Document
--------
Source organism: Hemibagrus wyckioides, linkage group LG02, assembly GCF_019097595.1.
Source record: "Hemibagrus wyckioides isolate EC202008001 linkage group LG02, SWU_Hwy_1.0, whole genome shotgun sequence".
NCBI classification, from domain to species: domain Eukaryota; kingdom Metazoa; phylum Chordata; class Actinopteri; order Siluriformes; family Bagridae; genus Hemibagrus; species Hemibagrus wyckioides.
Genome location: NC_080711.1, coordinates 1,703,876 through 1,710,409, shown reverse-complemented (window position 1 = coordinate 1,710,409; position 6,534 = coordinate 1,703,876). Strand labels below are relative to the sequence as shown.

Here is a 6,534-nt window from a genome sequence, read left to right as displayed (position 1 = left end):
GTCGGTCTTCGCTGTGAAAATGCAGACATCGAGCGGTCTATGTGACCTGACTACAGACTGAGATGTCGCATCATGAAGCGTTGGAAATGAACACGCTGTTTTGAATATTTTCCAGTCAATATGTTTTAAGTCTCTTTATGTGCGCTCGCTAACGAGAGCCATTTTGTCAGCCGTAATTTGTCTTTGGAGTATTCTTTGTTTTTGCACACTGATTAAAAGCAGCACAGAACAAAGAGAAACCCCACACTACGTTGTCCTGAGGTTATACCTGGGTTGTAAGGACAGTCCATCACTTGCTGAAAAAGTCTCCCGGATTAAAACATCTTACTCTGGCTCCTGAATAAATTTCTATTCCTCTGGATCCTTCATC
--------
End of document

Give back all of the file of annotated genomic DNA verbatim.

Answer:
Source organism: Hemibagrus wyckioides, linkage group LG02, assembly GCF_019097595.1.
Source record: "Hemibagrus wyckioides isolate EC202008001 linkage group LG02, SWU_Hwy_1.0, whole genome shotgun sequence".
NCBI classification, from domain to species: domain Eukaryota; kingdom Metazoa; phylum Chordata; class Actinopteri; order Siluriformes; family Bagridae; genus Hemibagrus; species Hemibagrus wyckioides.
Genome location: NC_080711.1, coordinates 1,703,876 through 1,710,409, shown reverse-complemented (window position 1 = coordinate 1,710,409; position 6,534 = coordinate 1,703,876). Strand labels below are relative to the sequence as shown.

Here is a 6,534-nt window from a genome sequence, read left to right as displayed (position 1 = left end):
GTCGGTCTTCGCTGTGAAAATGCAGACATCGAGCGGTCTATGTGACCTGACTACAGACTGAGATGTCGCATCATGAAGCGTTGGAAATGAACACGCTGTTTTGAATATTTTCCAGTCAATATGTTTTAAGTCTCTTTATGTGCGCTCGCTAACGAGAGCCATTTTGTCAGCCGTAATTTGTCTTTGGAGTATTCTTTGTTTTTGCACACTGATTAAAAGCAGCACAGAACAAAGAGAAACCCCACACTACGTTGTCCTGAGGTTATACCTGGGTTGTAAGGACAGTCCATCACTTGCTGAAAAAGTCTCCCGGATTAAAACATCTTACTCTGGCTCCTGAATAAATTTCTATTCCTCTGGATCCTTCATC